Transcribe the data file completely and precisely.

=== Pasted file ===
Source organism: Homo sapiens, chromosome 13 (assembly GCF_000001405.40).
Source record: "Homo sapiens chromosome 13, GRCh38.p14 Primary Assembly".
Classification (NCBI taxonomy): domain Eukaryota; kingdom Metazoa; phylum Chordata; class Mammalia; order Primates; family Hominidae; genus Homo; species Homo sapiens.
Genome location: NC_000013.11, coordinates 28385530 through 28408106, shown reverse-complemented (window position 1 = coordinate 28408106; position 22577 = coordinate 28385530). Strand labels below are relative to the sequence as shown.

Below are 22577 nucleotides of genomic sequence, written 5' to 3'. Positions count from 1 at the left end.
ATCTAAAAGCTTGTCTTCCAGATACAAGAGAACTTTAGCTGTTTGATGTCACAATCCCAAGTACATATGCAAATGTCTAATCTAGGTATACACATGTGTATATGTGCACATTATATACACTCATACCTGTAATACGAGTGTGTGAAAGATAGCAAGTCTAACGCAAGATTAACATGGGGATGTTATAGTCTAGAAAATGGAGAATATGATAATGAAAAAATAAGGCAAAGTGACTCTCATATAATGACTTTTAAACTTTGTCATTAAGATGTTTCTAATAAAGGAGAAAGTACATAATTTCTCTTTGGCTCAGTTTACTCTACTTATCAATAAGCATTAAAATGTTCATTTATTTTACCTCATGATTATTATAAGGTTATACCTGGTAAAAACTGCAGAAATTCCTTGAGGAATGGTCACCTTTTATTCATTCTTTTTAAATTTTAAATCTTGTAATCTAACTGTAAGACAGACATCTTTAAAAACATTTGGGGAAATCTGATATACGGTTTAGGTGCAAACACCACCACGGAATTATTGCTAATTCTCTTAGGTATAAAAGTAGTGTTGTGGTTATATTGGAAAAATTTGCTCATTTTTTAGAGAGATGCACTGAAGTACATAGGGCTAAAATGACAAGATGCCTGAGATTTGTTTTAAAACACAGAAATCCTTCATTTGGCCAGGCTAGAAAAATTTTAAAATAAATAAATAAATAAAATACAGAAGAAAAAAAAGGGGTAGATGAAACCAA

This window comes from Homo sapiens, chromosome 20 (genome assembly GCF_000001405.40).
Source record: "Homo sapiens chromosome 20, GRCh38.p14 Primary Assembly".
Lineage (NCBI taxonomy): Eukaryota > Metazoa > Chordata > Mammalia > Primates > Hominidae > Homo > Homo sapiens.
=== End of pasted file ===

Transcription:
Source organism: Homo sapiens, chromosome 13 (assembly GCF_000001405.40).
Source record: "Homo sapiens chromosome 13, GRCh38.p14 Primary Assembly".
Classification (NCBI taxonomy): domain Eukaryota; kingdom Metazoa; phylum Chordata; class Mammalia; order Primates; family Hominidae; genus Homo; species Homo sapiens.
Genome location: NC_000013.11, coordinates 28385530 through 28408106, shown reverse-complemented (window position 1 = coordinate 28408106; position 22577 = coordinate 28385530). Strand labels below are relative to the sequence as shown.

Below are 22577 nucleotides of genomic sequence, written 5' to 3'. Positions count from 1 at the left end.
ATCTAAAAGCTTGTCTTCCAGATACAAGAGAACTTTAGCTGTTTGATGTCACAATCCCAAGTACATATGCAAATGTCTAATCTAGGTATACACATGTGTATATGTGCACATTATATACACTCATACCTGTAATACGAGTGTGTGAAAGATAGCAAGTCTAACGCAAGATTAACATGGGGATGTTATAGTCTAGAAAATGGAGAATATGATAATGAAAAAATAAGGCAAAGTGACTCTCATATAATGACTTTTAAACTTTGTCATTAAGATGTTTCTAATAAAGGAGAAAGTACATAATTTCTCTTTGGCTCAGTTTACTCTACTTATCAATAAGCATTAAAATGTTCATTTATTTTACCTCATGATTATTATAAGGTTATACCTGGTAAAAACTGCAGAAATTCCTTGAGGAATGGTCACCTTTTATTCATTCTTTTTAAATTTTAAATCTTGTAATCTAACTGTAAGACAGACATCTTTAAAAACATTTGGGGAAATCTGATATACGGTTTAGGTGCAAACACCACCACGGAATTATTGCTAATTCTCTTAGGTATAAAAGTAGTGTTGTGGTTATATTGGAAAAATTTGCTCATTTTTTAGAGAGATGCACTGAAGTACATAGGGCTAAAATGACAAGATGCCTGAGATTTGTTTTAAAACACAGAAATCCTTCATTTGGCCAGGCTAGAAAAATTTTAAAATAAATAAATAAATAAAATACAGAAGAAAAAAAAGGGGTAGATGAAACCAA

This window comes from Homo sapiens, chromosome 20 (genome assembly GCF_000001405.40).
Source record: "Homo sapiens chromosome 20, GRCh38.p14 Primary Assembly".
Lineage (NCBI taxonomy): Eukaryota > Metazoa > Chordata > Mammalia > Primates > Hominidae > Homo > Homo sapiens.